Orientation leaders extend virtual welcome to incoming students

"Penn State Orientation" over an image of the Lion Shrine with a gray/red color gradient

The first virtual orientation began on June 2, and orientations will continue through Aug. 14.

Credit: Penn State

UNIVERSITY PARK, Pa. — Each summer, incoming first-year students across the commonwealth are introduced to life at Penn State through orientations on their respective campuses. This summer, given the restrictions of COVID-19, incoming Penn Staters are experiencing orientation virtually, and the Penn State students who serve as orientation leaders are more important than ever. 

This summer’s 55 orientation leaders include rising sophomores and juniors from nine campuses across Pennsylvania. These individuals infuse orientation with a critical peer perspective, explained Katie Motycki, senior associate director for new student orientation.

“Incoming students hear messages differently when they’re coming from a fellow student,” said Motycki. “Orientation leaders provide a relatable, firsthand perspective on topics ranging from the general transition to college, to alcohol and drug use and abuse, to sexual assault prevention, to diversity, equity and inclusion, to campus dining options.”

Adam Romero appears in his pink orientation uniform.

Adam Romero is a rising sophomore at Penn State Abington who is serving as a 2020 orientation leader.

Credit: Adam Romero

As in years past, many of this summer’s orientation leaders signed on to the role because they had an especially meaningful orientation experience themselves. This was the case for Adam Romero Jr., sophomore at Penn State Abington majoring in business management, who recalled, “I specifically remember sitting in the Sutherland Auditorium listening to energetic orientation leaders running down the aisle yelling the ‘WE ARE’ chant. I was so nervous to be there, but after a warm, enthusiastic welcome, I felt right at home. I thought to myself, I want to do that one day.”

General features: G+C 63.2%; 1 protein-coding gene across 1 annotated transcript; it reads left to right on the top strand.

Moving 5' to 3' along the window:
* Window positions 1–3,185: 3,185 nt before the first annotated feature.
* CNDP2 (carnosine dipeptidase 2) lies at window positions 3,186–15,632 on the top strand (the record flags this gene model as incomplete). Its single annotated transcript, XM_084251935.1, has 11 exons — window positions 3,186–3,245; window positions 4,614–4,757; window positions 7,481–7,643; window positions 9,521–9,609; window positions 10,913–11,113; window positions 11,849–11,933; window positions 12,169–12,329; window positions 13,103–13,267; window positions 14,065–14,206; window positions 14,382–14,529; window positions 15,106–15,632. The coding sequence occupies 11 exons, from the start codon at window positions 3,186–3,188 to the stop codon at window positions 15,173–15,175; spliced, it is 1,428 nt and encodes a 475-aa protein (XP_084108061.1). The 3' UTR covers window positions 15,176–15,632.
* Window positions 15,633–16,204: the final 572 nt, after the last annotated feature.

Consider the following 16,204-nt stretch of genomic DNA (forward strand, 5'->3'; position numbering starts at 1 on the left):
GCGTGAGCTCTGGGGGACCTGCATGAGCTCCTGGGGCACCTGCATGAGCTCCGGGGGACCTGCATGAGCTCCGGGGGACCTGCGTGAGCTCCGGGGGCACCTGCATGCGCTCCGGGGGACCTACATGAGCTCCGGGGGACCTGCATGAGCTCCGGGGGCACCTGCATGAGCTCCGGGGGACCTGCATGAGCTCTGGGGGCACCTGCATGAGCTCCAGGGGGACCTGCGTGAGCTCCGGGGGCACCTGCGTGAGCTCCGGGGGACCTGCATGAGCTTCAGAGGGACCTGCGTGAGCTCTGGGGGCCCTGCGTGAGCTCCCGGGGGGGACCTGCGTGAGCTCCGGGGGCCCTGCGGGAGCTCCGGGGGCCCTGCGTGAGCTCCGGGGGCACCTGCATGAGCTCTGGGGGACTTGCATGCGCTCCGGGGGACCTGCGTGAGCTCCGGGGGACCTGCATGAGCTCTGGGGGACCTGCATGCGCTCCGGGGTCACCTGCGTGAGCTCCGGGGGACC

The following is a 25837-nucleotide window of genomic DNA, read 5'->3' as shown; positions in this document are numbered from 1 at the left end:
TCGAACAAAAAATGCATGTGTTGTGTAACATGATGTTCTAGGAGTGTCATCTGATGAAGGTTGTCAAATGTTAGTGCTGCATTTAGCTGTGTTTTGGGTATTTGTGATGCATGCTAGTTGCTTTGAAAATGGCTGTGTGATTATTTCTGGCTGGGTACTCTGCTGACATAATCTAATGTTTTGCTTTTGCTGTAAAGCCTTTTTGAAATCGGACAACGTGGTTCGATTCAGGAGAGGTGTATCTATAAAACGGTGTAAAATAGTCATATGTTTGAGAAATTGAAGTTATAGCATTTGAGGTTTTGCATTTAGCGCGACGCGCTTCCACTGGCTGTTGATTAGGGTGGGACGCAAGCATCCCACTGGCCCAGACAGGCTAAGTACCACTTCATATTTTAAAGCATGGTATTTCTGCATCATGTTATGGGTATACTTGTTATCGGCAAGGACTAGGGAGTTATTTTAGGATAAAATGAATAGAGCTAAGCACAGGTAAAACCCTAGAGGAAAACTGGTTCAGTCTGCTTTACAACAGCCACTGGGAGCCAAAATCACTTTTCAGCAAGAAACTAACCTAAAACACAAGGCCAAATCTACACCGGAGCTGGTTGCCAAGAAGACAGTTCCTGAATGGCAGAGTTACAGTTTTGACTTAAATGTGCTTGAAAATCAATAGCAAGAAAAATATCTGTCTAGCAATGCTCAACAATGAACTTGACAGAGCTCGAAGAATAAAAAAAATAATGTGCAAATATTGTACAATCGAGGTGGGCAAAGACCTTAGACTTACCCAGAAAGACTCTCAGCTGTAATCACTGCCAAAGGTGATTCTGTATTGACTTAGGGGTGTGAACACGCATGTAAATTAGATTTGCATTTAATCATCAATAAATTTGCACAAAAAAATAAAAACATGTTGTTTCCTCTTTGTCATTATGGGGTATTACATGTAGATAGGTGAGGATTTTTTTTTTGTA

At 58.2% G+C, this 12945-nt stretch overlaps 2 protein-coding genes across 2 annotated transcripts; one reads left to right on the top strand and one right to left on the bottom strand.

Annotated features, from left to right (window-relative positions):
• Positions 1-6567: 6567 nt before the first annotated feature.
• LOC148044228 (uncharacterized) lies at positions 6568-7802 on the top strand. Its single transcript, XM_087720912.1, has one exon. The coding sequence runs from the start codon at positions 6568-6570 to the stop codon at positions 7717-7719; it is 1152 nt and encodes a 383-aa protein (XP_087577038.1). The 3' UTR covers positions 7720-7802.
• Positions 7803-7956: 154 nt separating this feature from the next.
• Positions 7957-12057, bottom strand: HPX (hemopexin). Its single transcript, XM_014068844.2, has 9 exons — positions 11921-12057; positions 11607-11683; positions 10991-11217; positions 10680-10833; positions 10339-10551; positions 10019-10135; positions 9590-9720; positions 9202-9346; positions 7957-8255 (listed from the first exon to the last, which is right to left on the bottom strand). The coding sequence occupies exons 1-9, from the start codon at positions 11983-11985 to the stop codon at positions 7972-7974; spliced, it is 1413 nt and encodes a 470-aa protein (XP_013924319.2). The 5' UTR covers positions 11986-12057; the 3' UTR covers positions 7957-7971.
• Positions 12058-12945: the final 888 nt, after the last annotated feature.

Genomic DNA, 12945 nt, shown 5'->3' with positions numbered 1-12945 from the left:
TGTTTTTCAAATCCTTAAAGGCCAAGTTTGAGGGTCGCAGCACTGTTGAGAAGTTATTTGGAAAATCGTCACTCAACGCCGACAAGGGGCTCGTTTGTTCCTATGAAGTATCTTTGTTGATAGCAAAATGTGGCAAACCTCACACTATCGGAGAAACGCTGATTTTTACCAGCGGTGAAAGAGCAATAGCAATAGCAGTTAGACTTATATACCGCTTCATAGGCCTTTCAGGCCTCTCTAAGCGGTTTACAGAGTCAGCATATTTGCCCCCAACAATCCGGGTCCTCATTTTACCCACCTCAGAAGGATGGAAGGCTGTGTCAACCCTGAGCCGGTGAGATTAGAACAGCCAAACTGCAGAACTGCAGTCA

In an era of social distancing, Romero and his fellow orientation leaders are working hard to recreate this kind of welcoming, engaging experience in the digital environment. The virtual orientation kicks off with a welcome message, after which new students break out into small groups for 90-minute Zoom sessions led by orientation leaders. During these sessions, students gain an introduction to college life — learning, for instance, key differences between high school and college, and common media myths about college — and have an opportunity to connect with fellow incoming students.

Orientation leaders make a concerted effort during these sessions to create an open, inviting atmosphere, explained orientation leader Kay Adetiba, a sophomore majoring in communications and French at the University Park campus. She said, “In training, we’re taught how to disarm the group, and we really focus on making students feel comfortable expressing their opinions, beliefs, comments, questions and concerns. We talk to them like the young adults they are and address topics that may have been considered taboo in high school.”

Orientation leader Rene Richardson, a sophomore majoring in management in the Smeal College of Business, puts students at ease using virtual ice breakers. He explained, “I ask the group, ‘What is an unpopular opinion that you hold?’, and this question sparks a lot of funny comments, disagreements and connections, which is a good experience since students will engage in this kind of dialogue during college.”

After incoming students meet their assigned orientation leaders in small group sessions, orientation leaders continue to serve as a resource for new students throughout the rest of orientation and summer, answering students’ questions about any aspect of Penn State life.